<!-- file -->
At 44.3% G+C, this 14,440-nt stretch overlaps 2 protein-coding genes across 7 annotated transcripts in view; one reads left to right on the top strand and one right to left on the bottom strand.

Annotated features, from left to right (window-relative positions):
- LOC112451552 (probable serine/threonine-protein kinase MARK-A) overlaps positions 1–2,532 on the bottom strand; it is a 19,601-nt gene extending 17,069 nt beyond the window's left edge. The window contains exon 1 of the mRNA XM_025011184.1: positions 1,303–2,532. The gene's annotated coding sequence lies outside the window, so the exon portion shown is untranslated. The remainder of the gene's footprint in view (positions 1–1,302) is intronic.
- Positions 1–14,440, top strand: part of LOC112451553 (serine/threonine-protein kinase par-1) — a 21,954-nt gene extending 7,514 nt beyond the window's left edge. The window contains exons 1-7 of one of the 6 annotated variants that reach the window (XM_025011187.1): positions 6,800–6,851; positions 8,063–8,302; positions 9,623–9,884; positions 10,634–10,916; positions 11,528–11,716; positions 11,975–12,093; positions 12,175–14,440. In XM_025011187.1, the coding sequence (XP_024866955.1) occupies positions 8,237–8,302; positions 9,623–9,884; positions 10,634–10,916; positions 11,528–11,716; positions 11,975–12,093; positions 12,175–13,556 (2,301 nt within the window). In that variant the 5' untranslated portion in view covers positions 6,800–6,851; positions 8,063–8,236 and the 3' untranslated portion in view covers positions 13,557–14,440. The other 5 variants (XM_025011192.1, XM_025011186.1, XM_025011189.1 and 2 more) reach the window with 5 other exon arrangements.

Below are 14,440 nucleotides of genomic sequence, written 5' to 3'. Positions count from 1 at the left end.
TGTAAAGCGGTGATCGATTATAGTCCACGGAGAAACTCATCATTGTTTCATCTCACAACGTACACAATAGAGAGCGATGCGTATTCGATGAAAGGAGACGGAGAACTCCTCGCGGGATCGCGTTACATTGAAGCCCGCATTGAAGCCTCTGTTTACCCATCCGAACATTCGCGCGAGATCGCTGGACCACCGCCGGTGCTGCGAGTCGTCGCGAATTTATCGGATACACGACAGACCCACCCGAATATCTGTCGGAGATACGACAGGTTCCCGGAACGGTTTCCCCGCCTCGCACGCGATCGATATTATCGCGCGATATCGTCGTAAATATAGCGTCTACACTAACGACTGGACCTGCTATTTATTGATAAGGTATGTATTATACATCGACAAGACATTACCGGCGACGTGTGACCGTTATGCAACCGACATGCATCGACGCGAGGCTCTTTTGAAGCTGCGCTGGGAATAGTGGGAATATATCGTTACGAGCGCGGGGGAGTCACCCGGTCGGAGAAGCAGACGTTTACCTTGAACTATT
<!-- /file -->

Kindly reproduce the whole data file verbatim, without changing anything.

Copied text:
At 44.3% G+C, this 14,440-nt stretch overlaps 2 protein-coding genes across 7 annotated transcripts in view; one reads left to right on the top strand and one right to left on the bottom strand.

Annotated features, from left to right (window-relative positions):
- LOC112451552 (probable serine/threonine-protein kinase MARK-A) overlaps positions 1–2,532 on the bottom strand; it is a 19,601-nt gene extending 17,069 nt beyond the window's left edge. The window contains exon 1 of the mRNA XM_025011184.1: positions 1,303–2,532. The gene's annotated coding sequence lies outside the window, so the exon portion shown is untranslated. The remainder of the gene's footprint in view (positions 1–1,302) is intronic.
- Positions 1–14,440, top strand: part of LOC112451553 (serine/threonine-protein kinase par-1) — a 21,954-nt gene extending 7,514 nt beyond the window's left edge. The window contains exons 1-7 of one of the 6 annotated variants that reach the window (XM_025011187.1): positions 6,800–6,851; positions 8,063–8,302; positions 9,623–9,884; positions 10,634–10,916; positions 11,528–11,716; positions 11,975–12,093; positions 12,175–14,440. In XM_025011187.1, the coding sequence (XP_024866955.1) occupies positions 8,237–8,302; positions 9,623–9,884; positions 10,634–10,916; positions 11,528–11,716; positions 11,975–12,093; positions 12,175–13,556 (2,301 nt within the window). In that variant the 5' untranslated portion in view covers positions 6,800–6,851; positions 8,063–8,236 and the 3' untranslated portion in view covers positions 13,557–14,440. The other 5 variants (XM_025011192.1, XM_025011186.1, XM_025011189.1 and 2 more) reach the window with 5 other exon arrangements.

Below are 14,440 nucleotides of genomic sequence, written 5' to 3'. Positions count from 1 at the left end.
TGTAAAGCGGTGATCGATTATAGTCCACGGAGAAACTCATCATTGTTTCATCTCACAACGTACACAATAGAGAGCGATGCGTATTCGATGAAAGGAGACGGAGAACTCCTCGCGGGATCGCGTTACATTGAAGCCCGCATTGAAGCCTCTGTTTACCCATCCGAACATTCGCGCGAGATCGCTGGACCACCGCCGGTGCTGCGAGTCGTCGCGAATTTATCGGATACACGACAGACCCACCCGAATATCTGTCGGAGATACGACAGGTTCCCGGAACGGTTTCCCCGCCTCGCACGCGATCGATATTATCGCGCGATATCGTCGTAAATATAGCGTCTACACTAACGACTGGACCTGCTATTTATTGATAAGGTATGTATTATACATCGACAAGACATTACCGGCGACGTGTGACCGTTATGCAACCGACATGCATCGACGCGAGGCTCTTTTGAAGCTGCGCTGGGAATAGTGGGAATATATCGTTACGAGCGCGGGGGAGTCACCCGGTCGGAGAAGCAGACGTTTACCTTGAACTATT